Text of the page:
My library district has a successful and longstanding partnership with a local chapter of Love On a Leash, an organization of therapy pets and their owners. Our partnership supports a program we call Tale Waggers, where children have the opportunity to read to therapy dogs. The rationale behind the program is twofold: 1) reading aloud can be stressful for many children, yet reading to a dog is comforting and judgment-free; and 2) most kids love dogs. Thus we attract children and their caregivers with an enticing program.

Our program is scheduled to last one hour (although we occasionally run a bit over because a child really wants to finish reading a story to a dog). In the past, we've operated the program in two different ways. One option is to have a list of the dogs with time slots next to their names; on a first come, first served basis, children sign up for a ten-minute time slot with a dog. Another option is to allow multiple children to gather around a single dog at a time, at which point they take turns reading. Option #2 tends to work best with the crowd at my library; there's always a rush to sit near and read to a dog at the top of the hour, and allowing multiple kiddos at each dog "station" helps with the flow of things. By the last fifteen minutes, our crowd has dissipated to just a handful of children; these readers get the full benefit of a one-on-one reading session. Knowing that's the format our program usually takes leads me to recommend that caregivers of struggling or shy readers come toward the second half of the program, when the child will be able to read to a dog without an audience.

Many children bring books they've selected on their own to read to the dogs--things they're reading for school and things they just grabbed off the children's stacks. I also like to have a table of great reads available in the program for quick selection. I aim to provide books for a variety of interests and abilities, and I also consider whether the book (or its chapters) are short enough to a) not frustrate a struggling reader and b) take up too much time while other readers are waiting. This month I included selections from recent #SharpSchu Book Club discussions. When in doubt of books to suggest to kids, look to Mr. Sharp and Mr. Schu!

We've got a core group of program-attendees who are always looking forward to the next Tale Waggers program. Have you ever sought out a local therapy pets group to volunteer at your library? I highly encourage you to see what's available in your area.

Friday, November 9, 2012

#yalit12: The Next Big Thing(s) in YA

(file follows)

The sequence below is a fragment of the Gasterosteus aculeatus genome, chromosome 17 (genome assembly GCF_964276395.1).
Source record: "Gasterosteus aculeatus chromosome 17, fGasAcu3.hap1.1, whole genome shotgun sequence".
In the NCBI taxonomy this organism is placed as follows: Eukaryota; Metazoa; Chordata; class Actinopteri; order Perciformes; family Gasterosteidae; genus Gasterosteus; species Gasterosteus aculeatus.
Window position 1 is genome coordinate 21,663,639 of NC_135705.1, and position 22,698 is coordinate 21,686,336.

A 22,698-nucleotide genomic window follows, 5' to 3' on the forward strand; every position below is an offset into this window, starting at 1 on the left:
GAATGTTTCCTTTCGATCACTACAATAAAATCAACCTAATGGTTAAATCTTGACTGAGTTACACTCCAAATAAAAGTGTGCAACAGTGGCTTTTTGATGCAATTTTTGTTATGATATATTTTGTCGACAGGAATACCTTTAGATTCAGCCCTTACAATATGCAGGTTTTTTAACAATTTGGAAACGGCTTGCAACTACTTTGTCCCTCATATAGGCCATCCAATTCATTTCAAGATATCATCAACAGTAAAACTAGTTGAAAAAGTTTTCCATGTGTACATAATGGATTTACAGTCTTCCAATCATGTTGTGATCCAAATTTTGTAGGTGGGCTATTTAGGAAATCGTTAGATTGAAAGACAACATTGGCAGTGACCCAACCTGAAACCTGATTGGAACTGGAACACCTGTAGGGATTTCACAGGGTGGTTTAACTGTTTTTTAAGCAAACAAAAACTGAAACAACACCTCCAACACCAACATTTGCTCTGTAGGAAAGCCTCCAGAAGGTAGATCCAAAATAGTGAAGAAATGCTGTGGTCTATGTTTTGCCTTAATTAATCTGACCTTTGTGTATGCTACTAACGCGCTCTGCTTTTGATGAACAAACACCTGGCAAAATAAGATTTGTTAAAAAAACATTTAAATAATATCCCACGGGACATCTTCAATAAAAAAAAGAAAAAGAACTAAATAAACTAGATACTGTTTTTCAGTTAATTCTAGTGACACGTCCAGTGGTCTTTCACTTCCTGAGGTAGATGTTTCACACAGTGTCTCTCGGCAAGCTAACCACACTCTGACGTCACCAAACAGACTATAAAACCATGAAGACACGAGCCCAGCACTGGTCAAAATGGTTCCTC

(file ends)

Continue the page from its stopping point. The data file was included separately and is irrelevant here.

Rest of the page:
Good ideas were flying every which way at YALSA's YA Literature Symposium in St. Louis last weekend. I always love hearing what colleagues across the country are doing in their libraries, and the topic of teen services is always fascinating--there is constant innovation going on in the realm of YA. I tend to leave conferences overflowing with ideas of things to try in my own library, and the Lit Symposium was no different. I already shared some sound bites from the weekend; now here's a list of five things I want to try in my own library after hearing about them at the conference.

1. Virtual Book Club for Teens
     There are a couple of teen customers at my branch who have asked us to host a teen book club. We did a bit of research and discussion, and we determined that teens' school reading assignments and work/school schedules would greatly impact attendance at a book club. A possible solution: a virtual book club for teens. I heard great things about the Subtext app at the conference; it's a free app that allows readers to comment and discuss inside of a book. Libraries are able to create groups for their book clubbers, creating a closed space for a book discussion with a specific audience. I am really intrigued by the flexibility a virtual book club would provide: teens can participate when it suits their schedules; teens from all libraries in the district can participate without having to visit a library distant from their homes; and teens who feel uncomfortable talking aloud in groups can be a dynamic part of discussion. We're going to look into the possibility of hosting a virtual teen book club via Subtext, a Yahoo! group, or even Facebook. I'd love to hear if you do anything along these lines!